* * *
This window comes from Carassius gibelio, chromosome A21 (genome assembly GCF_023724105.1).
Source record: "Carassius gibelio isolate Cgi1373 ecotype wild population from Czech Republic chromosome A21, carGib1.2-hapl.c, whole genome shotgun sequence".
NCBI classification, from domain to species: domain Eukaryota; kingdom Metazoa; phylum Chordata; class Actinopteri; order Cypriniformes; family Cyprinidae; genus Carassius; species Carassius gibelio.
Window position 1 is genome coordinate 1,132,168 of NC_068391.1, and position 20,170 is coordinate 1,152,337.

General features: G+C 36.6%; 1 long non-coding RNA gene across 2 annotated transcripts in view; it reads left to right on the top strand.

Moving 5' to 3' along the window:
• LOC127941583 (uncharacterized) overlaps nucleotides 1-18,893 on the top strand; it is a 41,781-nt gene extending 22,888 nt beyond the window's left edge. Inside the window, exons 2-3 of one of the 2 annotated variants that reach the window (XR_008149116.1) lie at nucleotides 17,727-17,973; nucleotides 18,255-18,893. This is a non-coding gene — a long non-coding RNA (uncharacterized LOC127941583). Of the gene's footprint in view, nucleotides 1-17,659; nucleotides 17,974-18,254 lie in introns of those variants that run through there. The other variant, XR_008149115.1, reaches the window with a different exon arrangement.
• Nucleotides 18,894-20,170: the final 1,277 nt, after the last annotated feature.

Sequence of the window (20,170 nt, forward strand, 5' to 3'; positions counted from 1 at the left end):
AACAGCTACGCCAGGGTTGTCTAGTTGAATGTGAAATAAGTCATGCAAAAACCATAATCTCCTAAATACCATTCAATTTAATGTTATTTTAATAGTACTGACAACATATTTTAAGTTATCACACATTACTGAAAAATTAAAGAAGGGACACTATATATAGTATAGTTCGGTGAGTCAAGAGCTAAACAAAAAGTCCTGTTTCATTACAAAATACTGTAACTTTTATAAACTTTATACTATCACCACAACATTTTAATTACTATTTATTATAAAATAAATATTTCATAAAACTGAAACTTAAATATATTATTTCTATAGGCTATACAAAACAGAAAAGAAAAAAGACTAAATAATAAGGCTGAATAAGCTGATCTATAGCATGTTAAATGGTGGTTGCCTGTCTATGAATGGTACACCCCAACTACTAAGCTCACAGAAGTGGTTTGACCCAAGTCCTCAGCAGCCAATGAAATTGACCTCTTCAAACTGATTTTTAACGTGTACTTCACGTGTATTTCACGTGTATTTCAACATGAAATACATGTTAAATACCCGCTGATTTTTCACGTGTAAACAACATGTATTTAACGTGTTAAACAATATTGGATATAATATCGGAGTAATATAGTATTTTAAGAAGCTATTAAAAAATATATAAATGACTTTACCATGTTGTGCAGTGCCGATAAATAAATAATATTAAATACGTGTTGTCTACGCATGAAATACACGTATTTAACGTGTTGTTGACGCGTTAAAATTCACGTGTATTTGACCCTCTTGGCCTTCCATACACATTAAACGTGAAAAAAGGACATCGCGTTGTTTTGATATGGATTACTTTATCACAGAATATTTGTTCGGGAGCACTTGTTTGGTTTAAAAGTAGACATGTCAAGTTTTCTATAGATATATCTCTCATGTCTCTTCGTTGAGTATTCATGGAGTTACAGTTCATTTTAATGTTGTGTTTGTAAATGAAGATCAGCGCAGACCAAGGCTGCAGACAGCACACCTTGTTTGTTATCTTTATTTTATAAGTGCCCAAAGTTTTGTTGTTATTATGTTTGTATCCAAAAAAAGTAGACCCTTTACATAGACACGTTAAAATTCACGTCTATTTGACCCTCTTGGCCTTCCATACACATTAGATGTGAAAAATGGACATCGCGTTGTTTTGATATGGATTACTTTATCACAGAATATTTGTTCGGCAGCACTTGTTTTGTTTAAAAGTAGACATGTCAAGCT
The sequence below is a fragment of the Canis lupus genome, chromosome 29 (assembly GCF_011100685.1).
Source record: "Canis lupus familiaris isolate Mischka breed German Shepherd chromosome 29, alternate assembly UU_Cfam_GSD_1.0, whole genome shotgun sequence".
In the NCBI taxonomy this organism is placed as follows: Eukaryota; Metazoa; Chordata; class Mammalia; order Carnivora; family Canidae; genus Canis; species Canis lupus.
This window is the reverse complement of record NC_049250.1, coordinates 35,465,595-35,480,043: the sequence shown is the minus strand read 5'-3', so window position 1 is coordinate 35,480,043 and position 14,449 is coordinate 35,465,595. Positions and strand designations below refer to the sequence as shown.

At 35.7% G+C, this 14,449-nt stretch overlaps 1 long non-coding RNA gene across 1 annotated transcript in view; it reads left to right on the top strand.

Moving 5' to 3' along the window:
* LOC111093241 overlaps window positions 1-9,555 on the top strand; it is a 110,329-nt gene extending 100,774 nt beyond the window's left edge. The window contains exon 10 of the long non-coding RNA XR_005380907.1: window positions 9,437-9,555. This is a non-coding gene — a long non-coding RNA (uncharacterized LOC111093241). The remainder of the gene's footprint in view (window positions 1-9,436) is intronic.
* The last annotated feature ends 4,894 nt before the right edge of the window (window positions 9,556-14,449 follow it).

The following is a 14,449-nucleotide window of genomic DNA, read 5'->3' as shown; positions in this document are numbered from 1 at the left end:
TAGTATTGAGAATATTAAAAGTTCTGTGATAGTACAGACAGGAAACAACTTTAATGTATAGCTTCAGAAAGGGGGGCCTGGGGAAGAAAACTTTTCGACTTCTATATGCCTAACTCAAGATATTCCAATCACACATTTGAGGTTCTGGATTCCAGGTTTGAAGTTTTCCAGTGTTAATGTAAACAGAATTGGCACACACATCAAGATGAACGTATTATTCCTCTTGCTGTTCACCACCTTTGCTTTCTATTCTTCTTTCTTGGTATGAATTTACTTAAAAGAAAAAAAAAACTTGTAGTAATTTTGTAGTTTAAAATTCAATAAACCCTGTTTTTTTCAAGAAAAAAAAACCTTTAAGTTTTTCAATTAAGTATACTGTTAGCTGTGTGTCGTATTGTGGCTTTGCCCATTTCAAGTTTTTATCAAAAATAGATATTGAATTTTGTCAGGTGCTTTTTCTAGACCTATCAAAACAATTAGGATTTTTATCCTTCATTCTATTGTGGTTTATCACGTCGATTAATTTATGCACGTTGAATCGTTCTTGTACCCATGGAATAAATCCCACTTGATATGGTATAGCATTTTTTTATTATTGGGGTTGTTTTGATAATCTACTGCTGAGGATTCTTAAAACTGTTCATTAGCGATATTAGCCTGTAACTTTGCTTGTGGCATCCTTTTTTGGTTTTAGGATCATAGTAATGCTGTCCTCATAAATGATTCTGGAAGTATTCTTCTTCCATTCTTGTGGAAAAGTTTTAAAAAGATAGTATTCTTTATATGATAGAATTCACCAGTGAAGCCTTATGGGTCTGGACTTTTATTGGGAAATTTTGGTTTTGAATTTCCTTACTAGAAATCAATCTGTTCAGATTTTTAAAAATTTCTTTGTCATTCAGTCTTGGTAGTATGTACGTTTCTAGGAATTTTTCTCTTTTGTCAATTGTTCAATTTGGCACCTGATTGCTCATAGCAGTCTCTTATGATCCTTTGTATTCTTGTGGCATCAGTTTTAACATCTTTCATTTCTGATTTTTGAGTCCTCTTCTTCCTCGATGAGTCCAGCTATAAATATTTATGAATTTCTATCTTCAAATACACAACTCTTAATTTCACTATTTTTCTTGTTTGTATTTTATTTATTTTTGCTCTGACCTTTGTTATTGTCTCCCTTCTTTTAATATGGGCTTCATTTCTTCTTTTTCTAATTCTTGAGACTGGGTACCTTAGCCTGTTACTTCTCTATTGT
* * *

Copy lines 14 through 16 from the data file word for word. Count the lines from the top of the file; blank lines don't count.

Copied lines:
This window is the reverse complement of record NC_049250.1, coordinates 35,465,595-35,480,043: the sequence shown is the minus strand read 5'-3', so window position 1 is coordinate 35,480,043 and position 14,449 is coordinate 35,465,595. Positions and strand designations below refer to the sequence as shown.

At 35.7% G+C, this 14,449-nt stretch overlaps 1 long non-coding RNA gene across 1 annotated transcript in view; it reads left to right on the top strand.

Moving 5' to 3' along the window: